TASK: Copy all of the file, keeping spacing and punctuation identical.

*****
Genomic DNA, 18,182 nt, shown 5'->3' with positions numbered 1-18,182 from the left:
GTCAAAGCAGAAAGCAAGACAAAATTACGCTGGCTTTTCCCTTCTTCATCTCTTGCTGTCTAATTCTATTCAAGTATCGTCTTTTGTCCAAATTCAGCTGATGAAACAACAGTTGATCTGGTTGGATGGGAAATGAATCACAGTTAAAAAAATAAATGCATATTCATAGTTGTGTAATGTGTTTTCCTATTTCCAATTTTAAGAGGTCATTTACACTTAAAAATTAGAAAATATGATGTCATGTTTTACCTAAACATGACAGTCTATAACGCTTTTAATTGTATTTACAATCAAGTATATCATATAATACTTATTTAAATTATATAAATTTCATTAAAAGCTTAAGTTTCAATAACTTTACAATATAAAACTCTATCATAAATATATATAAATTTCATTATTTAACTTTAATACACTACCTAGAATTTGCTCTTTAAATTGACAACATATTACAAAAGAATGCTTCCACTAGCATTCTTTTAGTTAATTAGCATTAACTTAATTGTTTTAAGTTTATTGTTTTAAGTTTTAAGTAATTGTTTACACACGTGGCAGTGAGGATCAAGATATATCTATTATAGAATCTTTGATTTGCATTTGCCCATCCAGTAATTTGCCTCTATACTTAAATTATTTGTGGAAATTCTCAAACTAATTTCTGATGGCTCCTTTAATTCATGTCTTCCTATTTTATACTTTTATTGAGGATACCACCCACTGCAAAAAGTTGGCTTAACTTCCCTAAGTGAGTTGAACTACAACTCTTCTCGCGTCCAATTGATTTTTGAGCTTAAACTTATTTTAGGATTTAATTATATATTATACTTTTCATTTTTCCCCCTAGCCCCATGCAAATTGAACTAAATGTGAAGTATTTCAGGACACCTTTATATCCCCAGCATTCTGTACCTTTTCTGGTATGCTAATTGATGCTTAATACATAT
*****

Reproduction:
Genomic DNA, 18,182 nt, shown 5'->3' with positions numbered 1-18,182 from the left:
GTCAAAGCAGAAAGCAAGACAAAATTACGCTGGCTTTTCCCTTCTTCATCTCTTGCTGTCTAATTCTATTCAAGTATCGTCTTTTGTCCAAATTCAGCTGATGAAACAACAGTTGATCTGGTTGGATGGGAAATGAATCACAGTTAAAAAAATAAATGCATATTCATAGTTGTGTAATGTGTTTTCCTATTTCCAATTTTAAGAGGTCATTTACACTTAAAAATTAGAAAATATGATGTCATGTTTTACCTAAACATGACAGTCTATAACGCTTTTAATTGTATTTACAATCAAGTATATCATATAATACTTATTTAAATTATATAAATTTCATTAAAAGCTTAAGTTTCAATAACTTTACAATATAAAACTCTATCATAAATATATATAAATTTCATTATTTAACTTTAATACACTACCTAGAATTTGCTCTTTAAATTGACAACATATTACAAAAGAATGCTTCCACTAGCATTCTTTTAGTTAATTAGCATTAACTTAATTGTTTTAAGTTTATTGTTTTAAGTTTTAAGTAATTGTTTACACACGTGGCAGTGAGGATCAAGATATATCTATTATAGAATCTTTGATTTGCATTTGCCCATCCAGTAATTTGCCTCTATACTTAAATTATTTGTGGAAATTCTCAAACTAATTTCTGATGGCTCCTTTAATTCATGTCTTCCTATTTTATACTTTTATTGAGGATACCACCCACTGCAAAAAGTTGGCTTAACTTCCCTAAGTGAGTTGAACTACAACTCTTCTCGCGTCCAATTGATTTTTGAGCTTAAACTTATTTTAGGATTTAATTATATATTATACTTTTCATTTTTCCCCCTAGCCCCATGCAAATTGAACTAAATGTGAAGTATTTCAGGACACCTTTATATCCCCAGCATTCTGTACCTTTTCTGGTATGCTAATTGATGCTTAATACATAT